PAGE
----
North Korea is seriously considering a plan to fire missiles at Guam, state media said Wednesday, hours after President Trump responded to reports of nuclear threats by saying the regime "will be met with fire, fury and frankly power, the likes of which the world has never seen before."
North Korea's army said later that its missiles would create an "enveloping fire" around Guam.
A ballistic missile operation unit for the regime will review a plan to fire a mid-range ballistic missile at the U.S. island territory on September 9, according to South Korea’s Yonhap News Agency.
In a statement released by state-run media, the Korean People's Army claimed it was looking into striking Guam to subdue the U.S. military bases there, particularly the Anderson Air Force base where nuclear-capable bombers are stationed.
A different statement released said that North Korea "could carry out a pre-emptive operation if the United States showed signs of provocation," Reuters reported.
Trump responded to reports of nuclear threats on Tuesday afternoon, saying the dictator Kim Jong Un "has been very threatening beyond a normal state," adding that the regime "best not make any more threats to the United States."
The president's remarks come after a report -- confirmed by Fox News -- which showed that North Korea has produced a compact nuclear warhead that can be placed inside one of its advanced missiles, which are already believed to be capable of reaching half of the U.S.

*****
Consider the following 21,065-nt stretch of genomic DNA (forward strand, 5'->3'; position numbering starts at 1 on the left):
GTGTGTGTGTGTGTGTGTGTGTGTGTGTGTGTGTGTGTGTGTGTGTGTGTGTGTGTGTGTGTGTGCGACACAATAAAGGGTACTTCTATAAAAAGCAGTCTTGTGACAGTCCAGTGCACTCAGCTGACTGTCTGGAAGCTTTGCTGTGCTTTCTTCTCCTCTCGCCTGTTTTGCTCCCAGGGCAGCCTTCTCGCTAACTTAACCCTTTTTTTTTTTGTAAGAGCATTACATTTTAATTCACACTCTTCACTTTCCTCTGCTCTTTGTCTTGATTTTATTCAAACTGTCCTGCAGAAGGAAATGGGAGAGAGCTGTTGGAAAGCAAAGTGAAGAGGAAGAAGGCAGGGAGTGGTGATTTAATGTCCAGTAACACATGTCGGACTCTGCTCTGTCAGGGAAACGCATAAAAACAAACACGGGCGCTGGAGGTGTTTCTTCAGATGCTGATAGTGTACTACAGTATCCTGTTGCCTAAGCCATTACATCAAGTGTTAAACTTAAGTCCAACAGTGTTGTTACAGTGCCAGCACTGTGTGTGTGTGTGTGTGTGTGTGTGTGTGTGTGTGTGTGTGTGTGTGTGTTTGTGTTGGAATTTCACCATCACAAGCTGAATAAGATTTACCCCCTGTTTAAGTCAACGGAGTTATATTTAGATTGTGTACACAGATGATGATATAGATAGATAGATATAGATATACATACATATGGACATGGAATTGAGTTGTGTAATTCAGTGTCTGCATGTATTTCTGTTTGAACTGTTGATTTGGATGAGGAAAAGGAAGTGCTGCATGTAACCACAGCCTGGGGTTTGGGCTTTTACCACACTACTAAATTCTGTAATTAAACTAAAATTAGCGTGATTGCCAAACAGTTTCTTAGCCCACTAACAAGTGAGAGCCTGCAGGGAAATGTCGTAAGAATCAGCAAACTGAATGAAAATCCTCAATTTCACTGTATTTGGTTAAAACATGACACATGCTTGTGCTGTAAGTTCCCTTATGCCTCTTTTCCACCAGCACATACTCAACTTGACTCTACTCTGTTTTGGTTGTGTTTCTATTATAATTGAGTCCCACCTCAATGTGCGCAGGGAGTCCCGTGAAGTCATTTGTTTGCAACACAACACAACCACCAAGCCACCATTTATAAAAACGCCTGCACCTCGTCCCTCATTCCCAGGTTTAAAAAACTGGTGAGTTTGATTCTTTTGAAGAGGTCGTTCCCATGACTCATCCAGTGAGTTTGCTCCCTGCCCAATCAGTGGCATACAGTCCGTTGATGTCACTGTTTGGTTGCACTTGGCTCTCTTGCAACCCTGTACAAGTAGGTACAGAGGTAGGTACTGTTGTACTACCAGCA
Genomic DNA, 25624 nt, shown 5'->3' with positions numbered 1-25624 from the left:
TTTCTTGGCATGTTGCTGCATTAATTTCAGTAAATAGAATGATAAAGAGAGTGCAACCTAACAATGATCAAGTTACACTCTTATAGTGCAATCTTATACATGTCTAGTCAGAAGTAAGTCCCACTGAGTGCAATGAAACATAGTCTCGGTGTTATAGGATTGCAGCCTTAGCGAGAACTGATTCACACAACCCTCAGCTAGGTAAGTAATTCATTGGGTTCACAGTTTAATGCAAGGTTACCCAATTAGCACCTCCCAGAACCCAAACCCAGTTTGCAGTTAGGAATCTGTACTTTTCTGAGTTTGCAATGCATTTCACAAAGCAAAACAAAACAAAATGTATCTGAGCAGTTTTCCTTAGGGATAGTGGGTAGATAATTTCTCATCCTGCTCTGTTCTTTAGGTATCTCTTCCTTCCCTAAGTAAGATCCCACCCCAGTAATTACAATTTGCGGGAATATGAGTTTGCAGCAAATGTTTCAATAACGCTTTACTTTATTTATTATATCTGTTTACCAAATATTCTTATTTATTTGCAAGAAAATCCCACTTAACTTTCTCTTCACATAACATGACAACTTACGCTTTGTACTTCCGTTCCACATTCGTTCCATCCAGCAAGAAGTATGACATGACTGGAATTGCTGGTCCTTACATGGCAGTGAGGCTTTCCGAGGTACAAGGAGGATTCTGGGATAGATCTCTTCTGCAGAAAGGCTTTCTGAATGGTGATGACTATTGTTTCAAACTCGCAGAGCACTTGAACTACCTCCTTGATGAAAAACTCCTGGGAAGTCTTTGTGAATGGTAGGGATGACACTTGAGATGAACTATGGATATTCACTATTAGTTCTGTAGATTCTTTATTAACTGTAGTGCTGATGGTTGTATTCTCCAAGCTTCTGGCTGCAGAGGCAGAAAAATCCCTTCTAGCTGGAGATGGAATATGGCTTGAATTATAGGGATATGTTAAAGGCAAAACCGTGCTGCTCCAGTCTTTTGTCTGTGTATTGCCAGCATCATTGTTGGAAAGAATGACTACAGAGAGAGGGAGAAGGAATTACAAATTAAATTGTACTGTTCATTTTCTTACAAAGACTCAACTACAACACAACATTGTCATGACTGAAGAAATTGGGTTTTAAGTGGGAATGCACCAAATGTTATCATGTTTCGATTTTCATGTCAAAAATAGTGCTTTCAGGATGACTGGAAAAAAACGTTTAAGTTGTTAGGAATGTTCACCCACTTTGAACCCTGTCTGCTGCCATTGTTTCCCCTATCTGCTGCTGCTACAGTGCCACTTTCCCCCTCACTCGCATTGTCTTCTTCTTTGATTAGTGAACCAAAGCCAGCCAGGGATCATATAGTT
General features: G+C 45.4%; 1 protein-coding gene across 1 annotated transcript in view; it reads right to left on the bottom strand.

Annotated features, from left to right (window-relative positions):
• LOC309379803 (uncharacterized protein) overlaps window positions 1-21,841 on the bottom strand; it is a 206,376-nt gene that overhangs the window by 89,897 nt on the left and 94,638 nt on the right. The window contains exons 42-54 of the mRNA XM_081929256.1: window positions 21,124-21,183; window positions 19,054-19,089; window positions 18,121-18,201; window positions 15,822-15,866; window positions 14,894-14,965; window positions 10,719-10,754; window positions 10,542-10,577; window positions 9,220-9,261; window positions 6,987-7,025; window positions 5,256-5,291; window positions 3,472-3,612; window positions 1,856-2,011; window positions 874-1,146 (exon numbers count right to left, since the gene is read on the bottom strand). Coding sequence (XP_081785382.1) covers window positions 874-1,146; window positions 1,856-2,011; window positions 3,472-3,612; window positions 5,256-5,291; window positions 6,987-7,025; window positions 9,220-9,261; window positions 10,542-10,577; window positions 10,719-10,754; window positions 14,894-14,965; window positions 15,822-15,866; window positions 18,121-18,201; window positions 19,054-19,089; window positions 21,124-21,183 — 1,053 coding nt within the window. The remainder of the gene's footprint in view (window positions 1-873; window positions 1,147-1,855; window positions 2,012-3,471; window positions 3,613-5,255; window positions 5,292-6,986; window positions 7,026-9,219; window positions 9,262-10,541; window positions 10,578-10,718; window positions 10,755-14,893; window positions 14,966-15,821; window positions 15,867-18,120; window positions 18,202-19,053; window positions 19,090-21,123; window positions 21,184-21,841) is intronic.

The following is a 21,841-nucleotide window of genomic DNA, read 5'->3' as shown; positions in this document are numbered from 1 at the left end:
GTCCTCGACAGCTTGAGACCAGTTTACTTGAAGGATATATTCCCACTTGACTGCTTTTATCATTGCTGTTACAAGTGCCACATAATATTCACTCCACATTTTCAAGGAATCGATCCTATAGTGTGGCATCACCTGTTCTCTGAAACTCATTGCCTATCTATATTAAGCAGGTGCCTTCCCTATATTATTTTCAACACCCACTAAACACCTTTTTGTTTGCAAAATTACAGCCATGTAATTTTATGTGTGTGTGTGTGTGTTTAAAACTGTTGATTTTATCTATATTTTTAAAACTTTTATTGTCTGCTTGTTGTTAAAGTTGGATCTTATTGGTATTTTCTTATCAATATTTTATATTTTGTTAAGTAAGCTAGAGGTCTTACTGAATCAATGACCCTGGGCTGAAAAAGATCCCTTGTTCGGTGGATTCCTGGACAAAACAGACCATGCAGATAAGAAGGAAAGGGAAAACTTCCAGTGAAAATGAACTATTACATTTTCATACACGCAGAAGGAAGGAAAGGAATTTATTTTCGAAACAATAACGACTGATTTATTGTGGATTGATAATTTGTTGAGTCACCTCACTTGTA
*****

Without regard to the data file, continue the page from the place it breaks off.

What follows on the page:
The Washington Post published partial contents of a Defense Intelligence Agency analysis that reportedly was verified by other U.S. officials.
“The [intelligence community] assesses North Korea has produced nuclear weapons for ballistic missile delivery, to include delivery by ICBM-class missiles,” an excerpt of the DIA analysis stated.
Defense officials have said they believe North Korea has achieved the miniaturization of nuclear warheads -- one of three things U.S. officials previously said the regime needed to do in regards to their long-range missile tests.
Officials said North Korea also needed to be able to hit a target and demonstrate the ability to "re-enter" the earth's atmosphere.
In early July, North Korean state media criticized a practice bombing run conducted by two U.S. B-1B bombers on the Korean peninsula, accusing the U.S. of "reckless military provocations."